During this stage, school age children have developed an increasing need of independence and become more socially accepting of peers. Play becomes more complex, with rules being established in group games and games are focused on having a “winning” team or being called the “winner” at the end of a game. Competitiveness begins to emerge as school age children continue to compare themselves with school peers. It is also common at this age, for school age children to have unstable friendships as they start to be unkind towards each other.
At this point preschoolers begin to interact effectively with others. Play becomes more innovative and organized and “boyfriend” or “girlfriend” begins to emerge. Preschoolers have developed an understanding for other’s feelings and become more sensitive. They will also want to be given more responsibility and enjoys helping out with chores... basically at this stage a preschooler is a mini adult.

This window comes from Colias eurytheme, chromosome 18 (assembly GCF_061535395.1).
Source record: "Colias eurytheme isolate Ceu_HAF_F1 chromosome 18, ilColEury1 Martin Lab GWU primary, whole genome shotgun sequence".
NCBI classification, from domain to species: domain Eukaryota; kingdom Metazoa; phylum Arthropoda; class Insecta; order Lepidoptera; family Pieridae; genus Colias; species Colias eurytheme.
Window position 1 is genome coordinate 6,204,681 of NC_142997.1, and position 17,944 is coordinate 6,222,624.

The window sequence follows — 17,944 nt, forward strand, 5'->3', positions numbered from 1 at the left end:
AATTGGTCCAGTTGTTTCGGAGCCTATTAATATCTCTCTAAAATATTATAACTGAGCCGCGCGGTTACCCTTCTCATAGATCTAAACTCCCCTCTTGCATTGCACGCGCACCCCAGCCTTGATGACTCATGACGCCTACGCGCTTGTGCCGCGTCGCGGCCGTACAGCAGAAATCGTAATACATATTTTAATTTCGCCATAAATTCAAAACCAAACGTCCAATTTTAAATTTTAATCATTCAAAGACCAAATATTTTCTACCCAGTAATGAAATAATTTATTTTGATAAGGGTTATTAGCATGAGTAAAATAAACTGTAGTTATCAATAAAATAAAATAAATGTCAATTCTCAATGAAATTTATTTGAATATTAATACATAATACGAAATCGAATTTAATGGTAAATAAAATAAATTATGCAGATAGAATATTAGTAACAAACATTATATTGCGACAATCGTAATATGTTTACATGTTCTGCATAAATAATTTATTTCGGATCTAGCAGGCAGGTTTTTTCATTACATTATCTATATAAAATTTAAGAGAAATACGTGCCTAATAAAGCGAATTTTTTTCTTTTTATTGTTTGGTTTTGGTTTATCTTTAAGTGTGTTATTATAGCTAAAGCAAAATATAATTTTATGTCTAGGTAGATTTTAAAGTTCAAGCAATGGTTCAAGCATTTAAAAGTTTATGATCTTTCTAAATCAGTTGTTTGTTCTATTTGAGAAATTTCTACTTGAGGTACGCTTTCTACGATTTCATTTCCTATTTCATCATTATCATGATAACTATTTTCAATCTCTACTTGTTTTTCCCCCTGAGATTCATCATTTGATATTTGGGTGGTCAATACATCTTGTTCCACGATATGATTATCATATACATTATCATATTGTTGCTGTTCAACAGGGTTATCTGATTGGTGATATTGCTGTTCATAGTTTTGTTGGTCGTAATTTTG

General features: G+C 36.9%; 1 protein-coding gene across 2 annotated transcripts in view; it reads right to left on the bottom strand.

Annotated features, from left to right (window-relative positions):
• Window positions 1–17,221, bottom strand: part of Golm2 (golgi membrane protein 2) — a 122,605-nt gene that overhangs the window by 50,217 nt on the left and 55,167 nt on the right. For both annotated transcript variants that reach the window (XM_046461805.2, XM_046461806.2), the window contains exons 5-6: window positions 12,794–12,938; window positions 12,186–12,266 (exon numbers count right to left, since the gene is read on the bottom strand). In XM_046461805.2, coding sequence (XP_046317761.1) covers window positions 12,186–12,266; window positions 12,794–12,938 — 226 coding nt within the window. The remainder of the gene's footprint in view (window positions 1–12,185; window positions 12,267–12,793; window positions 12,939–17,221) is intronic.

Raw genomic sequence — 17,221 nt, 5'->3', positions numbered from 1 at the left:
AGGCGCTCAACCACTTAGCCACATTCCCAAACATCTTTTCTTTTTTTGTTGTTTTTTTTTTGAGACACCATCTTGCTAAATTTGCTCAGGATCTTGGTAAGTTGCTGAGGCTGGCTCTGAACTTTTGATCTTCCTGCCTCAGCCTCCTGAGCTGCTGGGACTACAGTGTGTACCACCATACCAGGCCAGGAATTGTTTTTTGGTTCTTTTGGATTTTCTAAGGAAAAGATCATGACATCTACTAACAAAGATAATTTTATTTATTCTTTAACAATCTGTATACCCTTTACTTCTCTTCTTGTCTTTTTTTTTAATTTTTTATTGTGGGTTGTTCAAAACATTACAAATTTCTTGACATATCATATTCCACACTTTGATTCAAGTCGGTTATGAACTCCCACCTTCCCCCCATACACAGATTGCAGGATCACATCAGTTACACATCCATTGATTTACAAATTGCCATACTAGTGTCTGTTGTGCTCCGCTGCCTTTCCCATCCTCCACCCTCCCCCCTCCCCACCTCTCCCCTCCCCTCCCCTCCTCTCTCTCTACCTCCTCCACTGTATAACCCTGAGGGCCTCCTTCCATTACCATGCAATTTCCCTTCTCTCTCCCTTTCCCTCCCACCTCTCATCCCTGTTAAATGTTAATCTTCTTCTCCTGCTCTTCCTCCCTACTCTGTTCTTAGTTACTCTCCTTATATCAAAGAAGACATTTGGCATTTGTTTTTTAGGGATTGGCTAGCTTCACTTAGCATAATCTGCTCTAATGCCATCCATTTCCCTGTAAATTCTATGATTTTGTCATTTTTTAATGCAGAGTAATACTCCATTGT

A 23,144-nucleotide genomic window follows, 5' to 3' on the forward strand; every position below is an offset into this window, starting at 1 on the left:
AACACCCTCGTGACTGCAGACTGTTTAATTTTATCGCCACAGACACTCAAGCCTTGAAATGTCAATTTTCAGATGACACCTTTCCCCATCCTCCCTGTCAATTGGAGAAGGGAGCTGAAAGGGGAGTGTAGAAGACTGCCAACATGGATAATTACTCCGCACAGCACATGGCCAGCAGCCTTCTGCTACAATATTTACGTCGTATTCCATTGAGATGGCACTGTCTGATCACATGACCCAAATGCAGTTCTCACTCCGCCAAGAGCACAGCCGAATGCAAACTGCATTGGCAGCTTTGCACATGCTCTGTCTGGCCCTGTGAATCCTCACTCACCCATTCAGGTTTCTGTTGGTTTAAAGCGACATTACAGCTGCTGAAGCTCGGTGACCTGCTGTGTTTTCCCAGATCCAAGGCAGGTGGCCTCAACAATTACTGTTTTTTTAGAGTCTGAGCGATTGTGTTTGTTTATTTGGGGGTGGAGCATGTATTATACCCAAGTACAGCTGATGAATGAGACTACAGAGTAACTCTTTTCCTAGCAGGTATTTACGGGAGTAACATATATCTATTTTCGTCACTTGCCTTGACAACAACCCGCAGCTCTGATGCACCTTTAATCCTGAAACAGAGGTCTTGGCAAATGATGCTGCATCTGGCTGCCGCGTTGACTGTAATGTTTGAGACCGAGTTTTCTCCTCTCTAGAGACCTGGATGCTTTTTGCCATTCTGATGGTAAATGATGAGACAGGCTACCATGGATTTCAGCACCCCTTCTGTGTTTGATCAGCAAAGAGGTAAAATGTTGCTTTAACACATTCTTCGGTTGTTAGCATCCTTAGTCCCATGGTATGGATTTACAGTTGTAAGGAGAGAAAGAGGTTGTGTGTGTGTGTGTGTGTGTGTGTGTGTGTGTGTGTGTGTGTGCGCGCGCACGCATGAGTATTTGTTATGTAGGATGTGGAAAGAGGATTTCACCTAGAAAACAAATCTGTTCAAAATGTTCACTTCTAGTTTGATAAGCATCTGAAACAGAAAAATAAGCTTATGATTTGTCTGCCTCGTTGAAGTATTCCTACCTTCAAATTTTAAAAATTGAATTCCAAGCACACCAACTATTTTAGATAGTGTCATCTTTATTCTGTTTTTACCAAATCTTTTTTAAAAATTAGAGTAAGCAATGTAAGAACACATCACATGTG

Toddlers want to do more on their own and do not like it when you begin to establish limits on their behaviour. Tantrums can become frequent when a toddler can't get what they want. This is a natural part of their social and emotional development. Toddlers are also curious about other people and will tend to stare at anyone who attracts their attention.
From now, babies begin to identify and respond to their own feelings, understanding other's feelings & needs and interact positively with others. A baby's social and emotional development increases by becoming more aware of other people that are around them and loves the attention they receive.
Infants begin to develop trust when parents begin to fulfil their needs. Such as changing an infant's nappy when needed, feeding on request and holding them when they cry. Infants cry to express anger, pain and hunger. It is their way of communicating with the world around them.